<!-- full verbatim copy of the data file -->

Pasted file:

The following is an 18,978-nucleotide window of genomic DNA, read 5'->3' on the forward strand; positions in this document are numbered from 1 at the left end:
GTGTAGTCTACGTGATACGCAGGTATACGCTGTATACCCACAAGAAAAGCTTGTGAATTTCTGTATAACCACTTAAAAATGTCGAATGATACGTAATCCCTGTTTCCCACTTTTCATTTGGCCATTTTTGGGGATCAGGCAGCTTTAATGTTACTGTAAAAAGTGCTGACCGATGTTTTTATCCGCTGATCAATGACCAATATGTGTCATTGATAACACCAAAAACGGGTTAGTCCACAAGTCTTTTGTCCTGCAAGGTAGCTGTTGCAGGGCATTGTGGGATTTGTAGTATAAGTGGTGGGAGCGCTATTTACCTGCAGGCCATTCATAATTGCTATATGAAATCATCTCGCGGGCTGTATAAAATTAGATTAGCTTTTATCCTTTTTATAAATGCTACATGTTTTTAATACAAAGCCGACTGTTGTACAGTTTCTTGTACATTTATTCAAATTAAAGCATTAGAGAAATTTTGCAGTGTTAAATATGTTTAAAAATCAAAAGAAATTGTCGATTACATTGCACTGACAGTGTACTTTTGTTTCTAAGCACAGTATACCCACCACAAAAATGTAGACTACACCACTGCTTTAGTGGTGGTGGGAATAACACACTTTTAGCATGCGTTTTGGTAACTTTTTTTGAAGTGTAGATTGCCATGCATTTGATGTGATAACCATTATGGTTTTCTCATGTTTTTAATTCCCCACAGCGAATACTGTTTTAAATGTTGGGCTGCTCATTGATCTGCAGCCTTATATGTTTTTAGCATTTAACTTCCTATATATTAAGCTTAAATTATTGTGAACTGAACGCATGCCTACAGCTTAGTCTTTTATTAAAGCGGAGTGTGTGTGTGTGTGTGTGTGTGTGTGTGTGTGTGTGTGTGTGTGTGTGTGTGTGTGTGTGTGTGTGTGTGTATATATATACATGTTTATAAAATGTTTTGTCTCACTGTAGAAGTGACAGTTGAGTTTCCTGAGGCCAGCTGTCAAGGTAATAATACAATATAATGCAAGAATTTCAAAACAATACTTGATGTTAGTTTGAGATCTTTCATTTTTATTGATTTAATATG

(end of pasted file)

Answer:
The following is an 18,978-nucleotide window of genomic DNA, read 5'->3' on the forward strand; positions in this document are numbered from 1 at the left end:
GTGTAGTCTACGTGATACGCAGGTATACGCTGTATACCCACAAGAAAAGCTTGTGAATTTCTGTATAACCACTTAAAAATGTCGAATGATACGTAATCCCTGTTTCCCACTTTTCATTTGGCCATTTTTGGGGATCAGGCAGCTTTAATGTTACTGTAAAAAGTGCTGACCGATGTTTTTATCCGCTGATCAATGACCAATATGTGTCATTGATAACACCAAAAACGGGTTAGTCCACAAGTCTTTTGTCCTGCAAGGTAGCTGTTGCAGGGCATTGTGGGATTTGTAGTATAAGTGGTGGGAGCGCTATTTACCTGCAGGCCATTCATAATTGCTATATGAAATCATCTCGCGGGCTGTATAAAATTAGATTAGCTTTTATCCTTTTTATAAATGCTACATGTTTTTAATACAAAGCCGACTGTTGTACAGTTTCTTGTACATTTATTCAAATTAAAGCATTAGAGAAATTTTGCAGTGTTAAATATGTTTAAAAATCAAAAGAAATTGTCGATTACATTGCACTGACAGTGTACTTTTGTTTCTAAGCACAGTATACCCACCACAAAAATGTAGACTACACCACTGCTTTAGTGGTGGTGGGAATAACACACTTTTAGCATGCGTTTTGGTAACTTTTTTTGAAGTGTAGATTGCCATGCATTTGATGTGATAACCATTATGGTTTTCTCATGTTTTTAATTCCCCACAGCGAATACTGTTTTAAATGTTGGGCTGCTCATTGATCTGCAGCCTTATATGTTTTTAGCATTTAACTTCCTATATATTAAGCTTAAATTATTGTGAACTGAACGCATGCCTACAGCTTAGTCTTTTATTAAAGCGGAGTGTGTGTGTGTGTGTGTGTGTGTGTGTGTGTGTGTGTGTGTGTGTGTGTGTGTGTGTGTGTGTGTGTGTGTATATATATACATGTTTATAAAATGTTTTGTCTCACTGTAGAAGTGACAGTTGAGTTTCCTGAGGCCAGCTGTCAAGGTAATAATACAATATAATGCAAGAATTTCAAAACAATACTTGATGTTAGTTTGAGATCTTTCATTTTTATTGATTTAATATG